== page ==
Last year, the top 100 contractors in the construction industry saw profitability take a sharp decline, with total profits falling by a third from
£1.2 billion to only £791 million. This reflected increasing concerns about margins squeezed by low bidding and excessive competition encouraged by contractor’s clients. Company Watch reported that the total turnover of the industry had hardly moved, with a measly 1.1% rise since 2012.
These statistics demonstrate the struggle that the industry faces, and how finding ways to overcome such problems has become a priority to many businesses. Mergers and acquisitions (M&A) have received a huge amount of media attention this year, with much interest around two key players in the industry; Carillion and Balfour Beatty who agreed and then disagreed a takeover deal that would have created a huge impact on the financial aspects within the industry.
One of the most attractive deals in the history of the industry came from that of R O’Rourke & Son and Laing Construction, when the concrete contractor purchased the firm from John Laing for just one humble English pound. Issues stemming from the National Physical Laboratory and Cardiff Millennium Stadium nearly destroyed Laing, but thanks to the introduction of a flatter management structure introduced by Ray O’Rouke, senior directors had a better idea of what was happening on site.
The topic of mergers and acquisitions is important to the industry, and this was the focus of the latest Saint-Gobain online debate. Construction writer, Michael Willoughby, and Chief Executive of the Civil Engineering Contractors Association (CECA), Alasdair Reisner, argued the motion, Is 2015 the year of the mega-merger?’
The following comments are highlights taken from the statements made during the debate:
In 2014, the construction industry, like the Roman god Janus, wears two faces.
One, etched with care and worry, looks back to the five-year slump in output, starting with the crash of 2008; the other, dynamic, excitable and wild-eyed greedily stares at the fast-growing, even overheating, industry which finally emerged in May 2013, spearheaded by low interest rates, government programmes and pent-up demand. Last week, Mace’s cost-consultancy division predicted London tender-price inflation of 4.5% over the next two years.
These two faces, or two sets of market conditions, are so sharply different, and the construction project life-cycle so long, that a number of contractors are struggling to keep their heads the two faces together.
So, with output up 4.8% year-on-year and forecast to rise, all firms are drawn to and bidding on all the goodies on offer. The market lacks competition in some areas, and profit margins are rising again. It’s a seller’s market.
BUT then there are the mistakes of the past. Struggling to keep body-and-soul together during the five, lean years, firms took on projects at aggressively competitive prices. Now input costs such as labour and materials are rising, and for some firms all will have been for nothing. They have won the battle but will lose the war. Nine firms issued profit margins in the first quarter of 2014 compared with seven throughout the whole of the preceding year.
As the days darken and the shops start the annual process of foisting Christmas knick-knacks on the unwary, it seems a good time to take stock on the year just passed and gaze into our crystal balls to see what 2015 might offer.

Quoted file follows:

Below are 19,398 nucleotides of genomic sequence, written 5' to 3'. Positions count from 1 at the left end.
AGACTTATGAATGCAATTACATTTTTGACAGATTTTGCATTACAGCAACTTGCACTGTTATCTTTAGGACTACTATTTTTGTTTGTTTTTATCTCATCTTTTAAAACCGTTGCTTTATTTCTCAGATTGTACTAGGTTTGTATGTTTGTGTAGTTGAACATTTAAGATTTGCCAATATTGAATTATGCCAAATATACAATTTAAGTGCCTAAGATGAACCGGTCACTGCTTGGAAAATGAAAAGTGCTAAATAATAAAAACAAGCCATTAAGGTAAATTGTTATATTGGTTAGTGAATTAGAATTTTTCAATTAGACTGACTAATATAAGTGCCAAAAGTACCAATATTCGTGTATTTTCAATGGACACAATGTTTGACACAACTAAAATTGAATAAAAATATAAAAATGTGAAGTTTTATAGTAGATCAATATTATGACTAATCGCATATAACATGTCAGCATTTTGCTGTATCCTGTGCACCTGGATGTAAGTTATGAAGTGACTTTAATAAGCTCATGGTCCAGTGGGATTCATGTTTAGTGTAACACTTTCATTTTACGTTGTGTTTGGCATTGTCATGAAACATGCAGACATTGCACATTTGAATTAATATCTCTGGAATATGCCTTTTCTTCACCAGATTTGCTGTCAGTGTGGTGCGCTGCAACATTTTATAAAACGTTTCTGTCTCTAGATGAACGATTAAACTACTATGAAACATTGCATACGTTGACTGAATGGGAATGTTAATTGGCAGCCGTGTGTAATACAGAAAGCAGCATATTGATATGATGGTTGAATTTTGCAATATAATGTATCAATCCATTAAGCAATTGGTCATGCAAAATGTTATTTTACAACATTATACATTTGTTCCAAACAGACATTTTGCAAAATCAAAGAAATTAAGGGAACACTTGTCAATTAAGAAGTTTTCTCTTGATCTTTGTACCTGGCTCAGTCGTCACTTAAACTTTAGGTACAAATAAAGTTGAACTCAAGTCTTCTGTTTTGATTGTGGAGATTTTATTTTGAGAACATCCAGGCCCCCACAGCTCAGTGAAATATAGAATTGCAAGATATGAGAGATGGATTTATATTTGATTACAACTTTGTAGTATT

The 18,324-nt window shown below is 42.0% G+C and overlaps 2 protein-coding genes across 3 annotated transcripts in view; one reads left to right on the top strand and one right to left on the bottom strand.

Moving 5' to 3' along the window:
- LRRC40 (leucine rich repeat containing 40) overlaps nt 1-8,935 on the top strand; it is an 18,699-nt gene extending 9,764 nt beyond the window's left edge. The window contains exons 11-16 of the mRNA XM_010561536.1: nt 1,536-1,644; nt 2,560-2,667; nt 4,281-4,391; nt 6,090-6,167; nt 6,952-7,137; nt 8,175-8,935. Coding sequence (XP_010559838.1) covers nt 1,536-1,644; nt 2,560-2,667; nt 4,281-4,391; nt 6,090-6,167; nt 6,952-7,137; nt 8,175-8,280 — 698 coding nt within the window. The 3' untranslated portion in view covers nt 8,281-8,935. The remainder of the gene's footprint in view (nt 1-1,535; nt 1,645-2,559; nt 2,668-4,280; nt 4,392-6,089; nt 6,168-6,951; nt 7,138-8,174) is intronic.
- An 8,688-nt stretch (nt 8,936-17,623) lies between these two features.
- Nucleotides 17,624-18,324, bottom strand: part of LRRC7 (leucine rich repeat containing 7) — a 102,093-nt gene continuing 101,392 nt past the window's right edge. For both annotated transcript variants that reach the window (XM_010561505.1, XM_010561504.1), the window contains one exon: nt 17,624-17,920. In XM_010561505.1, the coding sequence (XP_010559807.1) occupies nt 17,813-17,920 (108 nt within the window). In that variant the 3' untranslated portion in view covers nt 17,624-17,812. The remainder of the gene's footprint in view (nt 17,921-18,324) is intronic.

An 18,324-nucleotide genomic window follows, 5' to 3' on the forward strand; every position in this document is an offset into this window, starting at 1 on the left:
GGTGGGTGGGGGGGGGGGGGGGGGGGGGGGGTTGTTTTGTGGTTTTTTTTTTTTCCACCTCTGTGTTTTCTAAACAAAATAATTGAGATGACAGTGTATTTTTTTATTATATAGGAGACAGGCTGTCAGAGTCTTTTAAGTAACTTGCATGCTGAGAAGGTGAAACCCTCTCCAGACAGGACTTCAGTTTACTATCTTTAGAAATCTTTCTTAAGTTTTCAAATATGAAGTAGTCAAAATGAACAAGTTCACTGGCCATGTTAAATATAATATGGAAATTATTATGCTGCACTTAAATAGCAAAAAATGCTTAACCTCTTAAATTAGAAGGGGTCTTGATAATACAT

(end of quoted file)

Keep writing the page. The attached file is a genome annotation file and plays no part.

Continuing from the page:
Some things are easy bets. Will 2015 be the year of politicians promising to build, build, build’ and then doing an immediate reverse ferret the moment they pick up the keys to 10 Downing Street? The odds on that seem short.
Will 2015 see increasing challenges for industry to match available resources to demand from a rebounding sector? You betcha. And you can also bet that industry will find answers to this question, as it always does.
But will, as has been suggested, 2015 be the year of the mega-merger? Well on that one I’m not so sure.
For starters, it would have to be going some to top the last 12 months. Thomson Reuters reports that 2014 saw global deal-making hit a five year high. In our sector that meant bumper deals such as the Lafarge Tarmac-Holcim tie-up, Aecom-URS barnstorming surprise in mid-summer and WSP picking up Parsons Brinkerhoff. It’s becoming increasingly difficult to see where the bid targets might come from that would top these deals in terms of size.
But more importantly there must also be a big question about whether the appetite is still there? While 2014 has seen the City banking a roster of big deals, the dying days of the year have seen a hardening of sentiment. Uncertainty about the Eurozone and other global markets is making companies think again about whether now is the right time to be getting into mergers and acquisition activity. Deflation is stalking the markets and the prospect of the Chinese economy landing with a thump after years of growth is adding further jitters to companies thinking about whether to go on the acquisition trail. After all, why buy in 2015 if you can pick up the same cheaper by keeping your power dry and waiting for the storm to pass.
The online opinion poll for the debate resulted in Michael being crowned the victor, with 60% voting in favour of the motion. This suggests that the public believe M&A activity in construction could bring great opportunities to the industry.
It takes courage for firms to take the plunge, however the benefits can be great, and could mean great results in 2015.
Saint-Gobain UK & Ireland
Binley Business Park
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